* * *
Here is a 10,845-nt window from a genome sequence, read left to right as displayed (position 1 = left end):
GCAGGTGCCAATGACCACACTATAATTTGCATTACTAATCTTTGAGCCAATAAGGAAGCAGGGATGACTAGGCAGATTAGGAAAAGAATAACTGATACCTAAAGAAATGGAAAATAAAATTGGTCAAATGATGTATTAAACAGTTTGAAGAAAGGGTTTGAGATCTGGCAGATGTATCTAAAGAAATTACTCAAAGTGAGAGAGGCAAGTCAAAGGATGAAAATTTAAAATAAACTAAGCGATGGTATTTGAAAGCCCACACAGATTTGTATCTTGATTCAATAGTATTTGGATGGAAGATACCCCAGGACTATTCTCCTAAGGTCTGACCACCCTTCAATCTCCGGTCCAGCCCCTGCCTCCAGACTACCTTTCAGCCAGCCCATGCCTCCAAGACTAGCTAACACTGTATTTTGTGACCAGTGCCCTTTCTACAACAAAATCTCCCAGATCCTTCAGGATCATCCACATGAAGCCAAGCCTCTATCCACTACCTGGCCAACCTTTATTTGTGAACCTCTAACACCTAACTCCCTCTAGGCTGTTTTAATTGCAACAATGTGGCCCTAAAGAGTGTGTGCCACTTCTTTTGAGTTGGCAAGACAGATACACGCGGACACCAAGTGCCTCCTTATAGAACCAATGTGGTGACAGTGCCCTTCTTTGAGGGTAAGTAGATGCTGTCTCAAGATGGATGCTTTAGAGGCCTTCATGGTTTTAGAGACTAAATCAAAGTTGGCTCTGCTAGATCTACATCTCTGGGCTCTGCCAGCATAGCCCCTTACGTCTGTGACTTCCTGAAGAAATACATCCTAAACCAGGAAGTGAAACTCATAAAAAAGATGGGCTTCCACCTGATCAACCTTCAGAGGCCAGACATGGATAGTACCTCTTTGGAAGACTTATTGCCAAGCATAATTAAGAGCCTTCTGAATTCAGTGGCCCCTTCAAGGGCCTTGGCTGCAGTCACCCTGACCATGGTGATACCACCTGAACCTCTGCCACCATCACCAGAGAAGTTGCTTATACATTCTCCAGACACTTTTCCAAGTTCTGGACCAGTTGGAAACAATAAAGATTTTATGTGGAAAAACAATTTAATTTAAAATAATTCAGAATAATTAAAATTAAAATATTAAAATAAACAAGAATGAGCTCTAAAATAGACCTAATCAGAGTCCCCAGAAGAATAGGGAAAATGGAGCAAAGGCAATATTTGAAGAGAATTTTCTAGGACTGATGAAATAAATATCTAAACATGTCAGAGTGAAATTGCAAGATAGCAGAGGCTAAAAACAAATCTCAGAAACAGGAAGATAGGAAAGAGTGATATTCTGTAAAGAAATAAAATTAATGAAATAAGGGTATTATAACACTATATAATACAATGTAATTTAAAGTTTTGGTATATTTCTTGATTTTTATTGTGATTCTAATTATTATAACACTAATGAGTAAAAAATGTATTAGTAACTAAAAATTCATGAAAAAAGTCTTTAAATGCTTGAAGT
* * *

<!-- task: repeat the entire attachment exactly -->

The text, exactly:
Here is a 10,845-nt window from a genome sequence, read left to right as displayed (position 1 = left end):
GCAGGTGCCAATGACCACACTATAATTTGCATTACTAATCTTTGAGCCAATAAGGAAGCAGGGATGACTAGGCAGATTAGGAAAAGAATAACTGATACCTAAAGAAATGGAAAATAAAATTGGTCAAATGATGTATTAAACAGTTTGAAGAAAGGGTTTGAGATCTGGCAGATGTATCTAAAGAAATTACTCAAAGTGAGAGAGGCAAGTCAAAGGATGAAAATTTAAAATAAACTAAGCGATGGTATTTGAAAGCCCACACAGATTTGTATCTTGATTCAATAGTATTTGGATGGAAGATACCCCAGGACTATTCTCCTAAGGTCTGACCACCCTTCAATCTCCGGTCCAGCCCCTGCCTCCAGACTACCTTTCAGCCAGCCCATGCCTCCAAGACTAGCTAACACTGTATTTTGTGACCAGTGCCCTTTCTACAACAAAATCTCCCAGATCCTTCAGGATCATCCACATGAAGCCAAGCCTCTATCCACTACCTGGCCAACCTTTATTTGTGAACCTCTAACACCTAACTCCCTCTAGGCTGTTTTAATTGCAACAATGTGGCCCTAAAGAGTGTGTGCCACTTCTTTTGAGTTGGCAAGACAGATACACGCGGACACCAAGTGCCTCCTTATAGAACCAATGTGGTGACAGTGCCCTTCTTTGAGGGTAAGTAGATGCTGTCTCAAGATGGATGCTTTAGAGGCCTTCATGGTTTTAGAGACTAAATCAAAGTTGGCTCTGCTAGATCTACATCTCTGGGCTCTGCCAGCATAGCCCCTTACGTCTGTGACTTCCTGAAGAAATACATCCTAAACCAGGAAGTGAAACTCATAAAAAAGATGGGCTTCCACCTGATCAACCTTCAGAGGCCAGACATGGATAGTACCTCTTTGGAAGACTTATTGCCAAGCATAATTAAGAGCCTTCTGAATTCAGTGGCCCCTTCAAGGGCCTTGGCTGCAGTCACCCTGACCATGGTGATACCACCTGAACCTCTGCCACCATCACCAGAGAAGTTGCTTATACATTCTCCAGACACTTTTCCAAGTTCTGGACCAGTTGGAAACAATAAAGATTTTATGTGGAAAAACAATTTAATTTAAAATAATTCAGAATAATTAAAATTAAAATATTAAAATAAACAAGAATGAGCTCTAAAATAGACCTAATCAGAGTCCCCAGAAGAATAGGGAAAATGGAGCAAAGGCAATATTTGAAGAGAATTTTCTAGGACTGATGAAATAAATATCTAAACATGTCAGAGTGAAATTGCAAGATAGCAGAGGCTAAAAACAAATCTCAGAAACAGGAAGATAGGAAAGAGTGATATTCTGTAAAGAAATAAAATTAATGAAATAAGGGTATTATAACACTATATAATACAATGTAATTTAAAGTTTTGGTATATTTCTTGATTTTTATTGTGATTCTAATTATTATAACACTAATGAGTAAAAAATGTATTAGTAACTAAAAATTCATGAAAAAAGTCTTTAAATGCTTGAAGT